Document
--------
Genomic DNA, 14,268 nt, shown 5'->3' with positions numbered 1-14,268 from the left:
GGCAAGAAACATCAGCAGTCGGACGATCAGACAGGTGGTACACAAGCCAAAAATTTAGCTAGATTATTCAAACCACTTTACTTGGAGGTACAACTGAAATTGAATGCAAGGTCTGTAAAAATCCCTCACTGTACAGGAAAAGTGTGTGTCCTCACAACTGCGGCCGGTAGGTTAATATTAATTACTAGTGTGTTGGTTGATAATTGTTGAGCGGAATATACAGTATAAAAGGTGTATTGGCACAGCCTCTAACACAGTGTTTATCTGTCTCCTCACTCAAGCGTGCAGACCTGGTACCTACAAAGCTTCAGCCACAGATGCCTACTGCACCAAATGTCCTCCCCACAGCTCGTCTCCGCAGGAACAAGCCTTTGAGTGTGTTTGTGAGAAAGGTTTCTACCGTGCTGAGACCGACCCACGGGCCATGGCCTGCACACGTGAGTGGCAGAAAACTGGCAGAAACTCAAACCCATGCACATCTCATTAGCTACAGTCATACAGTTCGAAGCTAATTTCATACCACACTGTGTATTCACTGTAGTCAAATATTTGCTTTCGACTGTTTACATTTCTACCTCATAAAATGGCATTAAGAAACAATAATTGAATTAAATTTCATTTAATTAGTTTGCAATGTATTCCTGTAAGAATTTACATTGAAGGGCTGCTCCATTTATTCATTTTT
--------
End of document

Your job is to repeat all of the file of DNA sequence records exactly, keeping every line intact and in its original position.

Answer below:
Genomic DNA, 14,268 nt, shown 5'->3' with positions numbered 1-14,268 from the left:
GGCAAGAAACATCAGCAGTCGGACGATCAGACAGGTGGTACACAAGCCAAAAATTTAGCTAGATTATTCAAACCACTTTACTTGGAGGTACAACTGAAATTGAATGCAAGGTCTGTAAAAATCCCTCACTGTACAGGAAAAGTGTGTGTCCTCACAACTGCGGCCGGTAGGTTAATATTAATTACTAGTGTGTTGGTTGATAATTGTTGAGCGGAATATACAGTATAAAAGGTGTATTGGCACAGCCTCTAACACAGTGTTTATCTGTCTCCTCACTCAAGCGTGCAGACCTGGTACCTACAAAGCTTCAGCCACAGATGCCTACTGCACCAAATGTCCTCCCCACAGCTCGTCTCCGCAGGAACAAGCCTTTGAGTGTGTTTGTGAGAAAGGTTTCTACCGTGCTGAGACCGACCCACGGGCCATGGCCTGCACACGTGAGTGGCAGAAAACTGGCAGAAACTCAAACCCATGCACATCTCATTAGCTACAGTCATACAGTTCGAAGCTAATTTCATACCACACTGTGTATTCACTGTAGTCAAATATTTGCTTTCGACTGTTTACATTTCTACCTCATAAAATGGCATTAAGAAACAATAATTGAATTAAATTTCATTTAATTAGTTTGCAATGTATTCCTGTAAGAATTTACATTGAAGGGCTGCTCCATTTATTCATTTTT